We all panic from time to time. When you realise you've left your phone on the bus or you suddenly remember this morning's deadline at work. But what if you're overcome with panic for no apparent reason?
Panic disorder (the name given to panic attacks) is different from the normal fear and anxiety reactions to a stressful event. If you've ever had an attack, you'll be familiar with the uncomfortable symptoms - sweating, a racing heart, dizziness, nausea, and a feeling of deep fear or nervousness.
During an attack the fear response is out of proportion for the situation, and over time, you can develop a fear of having another panic attack, which can affect the way you function day to day and your quality of life. Severe anxiety is believed to affect one in every 20 adults in the UK at some time in their life, and panic disorders in particular is twice as common in women as in men.
We spoke to Anna Williamson, TV presenter and ambassador for mental health charity MIND, about how she learnt to cope when she developed panic disorder seven years ago,.
'Panic attacks feel like the most scary and debilitating thing, and suffering one truly feels the worst thing ever, but it doesn't have to ruin or control your life,' she says. 'Anxiety is a natural and necessary emotional response, and one we must all have, it's just that in some cases, like mine, it can get too over active and the need to look at triggers and treat the symptoms necessary.'
Anna saw a counsellor and had alternative therapies such as hypnosis and CBT, as well as short term medication. 'Learning about myself and what triggered the attacks was key,' she explains. 'There IS help out there, and trust me, you're not alone. Don't suffer in silence, talk to a friend or family member, or Mind charity, about how you are feeling and ask for support to help you overcome your panic attacks and anxiety.'
Here Anna shares her advice for coping with a panic attack.
When you feel anxiety, or panic, building up, try to combat it by slowing your breathing down, which will in turn lower your heart rate. Breathe in through your nose slowly and deeply for 5-6 seconds, then exhale through your mouth for the same time. Repeat this five times.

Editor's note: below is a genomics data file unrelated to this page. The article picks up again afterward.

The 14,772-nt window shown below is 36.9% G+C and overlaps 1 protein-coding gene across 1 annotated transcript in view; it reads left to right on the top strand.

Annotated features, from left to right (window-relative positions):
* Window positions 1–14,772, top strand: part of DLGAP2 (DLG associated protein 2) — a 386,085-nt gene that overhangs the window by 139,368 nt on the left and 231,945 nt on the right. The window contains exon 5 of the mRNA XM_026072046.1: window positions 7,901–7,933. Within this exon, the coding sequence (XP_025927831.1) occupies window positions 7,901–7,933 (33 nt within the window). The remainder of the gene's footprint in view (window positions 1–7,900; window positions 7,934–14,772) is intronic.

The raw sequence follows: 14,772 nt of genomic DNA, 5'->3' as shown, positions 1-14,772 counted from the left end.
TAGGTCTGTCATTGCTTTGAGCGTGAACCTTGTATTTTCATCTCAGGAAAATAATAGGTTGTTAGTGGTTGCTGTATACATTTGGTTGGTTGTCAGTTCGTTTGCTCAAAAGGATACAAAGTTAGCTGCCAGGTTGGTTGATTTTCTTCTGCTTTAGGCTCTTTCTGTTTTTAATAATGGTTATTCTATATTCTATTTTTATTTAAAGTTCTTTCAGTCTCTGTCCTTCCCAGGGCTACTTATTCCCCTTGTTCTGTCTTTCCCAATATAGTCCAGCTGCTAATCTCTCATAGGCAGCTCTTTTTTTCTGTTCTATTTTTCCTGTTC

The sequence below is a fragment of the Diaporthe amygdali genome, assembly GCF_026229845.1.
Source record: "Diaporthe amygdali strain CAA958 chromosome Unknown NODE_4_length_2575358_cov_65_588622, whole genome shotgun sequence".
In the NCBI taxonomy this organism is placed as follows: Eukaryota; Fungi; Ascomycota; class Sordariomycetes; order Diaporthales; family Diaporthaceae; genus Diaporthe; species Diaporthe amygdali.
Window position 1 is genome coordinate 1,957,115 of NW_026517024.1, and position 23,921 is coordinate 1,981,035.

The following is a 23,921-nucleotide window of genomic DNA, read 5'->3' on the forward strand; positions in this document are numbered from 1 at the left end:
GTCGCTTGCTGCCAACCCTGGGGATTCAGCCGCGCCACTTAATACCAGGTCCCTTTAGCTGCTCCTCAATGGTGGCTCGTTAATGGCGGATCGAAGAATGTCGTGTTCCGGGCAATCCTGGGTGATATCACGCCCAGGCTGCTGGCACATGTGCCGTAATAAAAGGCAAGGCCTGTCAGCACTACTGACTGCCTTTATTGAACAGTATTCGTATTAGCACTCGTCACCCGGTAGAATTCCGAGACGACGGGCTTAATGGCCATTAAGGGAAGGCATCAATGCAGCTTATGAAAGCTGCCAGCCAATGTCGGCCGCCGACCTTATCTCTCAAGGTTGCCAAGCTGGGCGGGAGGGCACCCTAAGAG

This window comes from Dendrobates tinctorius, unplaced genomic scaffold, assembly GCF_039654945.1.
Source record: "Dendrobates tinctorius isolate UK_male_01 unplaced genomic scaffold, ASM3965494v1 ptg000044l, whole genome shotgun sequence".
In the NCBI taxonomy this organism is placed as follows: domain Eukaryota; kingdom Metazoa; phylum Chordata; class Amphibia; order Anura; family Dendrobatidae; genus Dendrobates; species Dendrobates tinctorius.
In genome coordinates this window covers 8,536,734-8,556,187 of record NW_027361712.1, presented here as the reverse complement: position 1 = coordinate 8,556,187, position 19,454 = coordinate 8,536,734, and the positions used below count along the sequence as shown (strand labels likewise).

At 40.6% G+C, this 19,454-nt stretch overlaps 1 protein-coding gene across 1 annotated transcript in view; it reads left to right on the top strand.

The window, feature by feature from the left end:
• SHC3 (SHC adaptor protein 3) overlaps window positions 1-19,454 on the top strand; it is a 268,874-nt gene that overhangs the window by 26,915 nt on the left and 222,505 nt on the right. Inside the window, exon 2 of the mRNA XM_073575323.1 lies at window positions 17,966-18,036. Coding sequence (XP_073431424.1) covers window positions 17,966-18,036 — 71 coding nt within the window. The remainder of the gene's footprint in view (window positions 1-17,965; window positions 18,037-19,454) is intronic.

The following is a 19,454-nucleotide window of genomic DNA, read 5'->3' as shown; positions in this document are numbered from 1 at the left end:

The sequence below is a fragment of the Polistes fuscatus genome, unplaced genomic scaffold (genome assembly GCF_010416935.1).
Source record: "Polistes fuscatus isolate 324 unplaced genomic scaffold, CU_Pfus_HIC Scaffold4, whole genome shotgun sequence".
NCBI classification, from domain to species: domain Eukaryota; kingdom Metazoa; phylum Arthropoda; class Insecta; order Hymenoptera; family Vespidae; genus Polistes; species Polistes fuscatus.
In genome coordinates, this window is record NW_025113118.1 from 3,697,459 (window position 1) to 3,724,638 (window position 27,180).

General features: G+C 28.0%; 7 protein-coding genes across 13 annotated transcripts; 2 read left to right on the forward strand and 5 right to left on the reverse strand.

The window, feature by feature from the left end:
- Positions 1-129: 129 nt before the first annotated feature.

2. Feel safe
A common reaction to a panic attack is the 'fight or flight' response. If you need to take a few minutes to get yourself together and enable the attack to pass, do. Identify somewhere that you feel safe to do this – it could be the bathroom, your parked car, or a room in your house.
Panic attacks can be really isolating, it can feel like the loneliest time, even if you have loads of people around you. Identify someone you can trust to tell what you're experiencing, and how you're feeling, and allow them to help support you and give you the time, space or attention you may need.
4. Identify the triggers
Have a think about when you get panic attacks, is there a particular time of day or circumstance when they occur? Is there anything you could change to help cope or avoid them? Sometimes the build up to a situation can accentuate an anticipated attack, or even too much caffeine or nicotine, for example, can add to anxiety build up. Identifying any patterns in when you have attacks can help in finding ways to cope with them.
5. Face the fear
Panic attacks, no matter how awful they feel won't kill you. Fearing the panic attack can often cause the condition to worsen and indeed trigger them more creating a vicious cycle. When you feel an attack coming on, front it out by almost saying to it 'go on, do the worst, I'm ready for you'. It sounds odd, but by taking control of the attack, letting it happen and then passing, can help you break the fear cycle and hopefully reduce the frequency.
Mind ensures no one has to face a mental health problem alone, Visit www.mind.org.uk or call 03001233393
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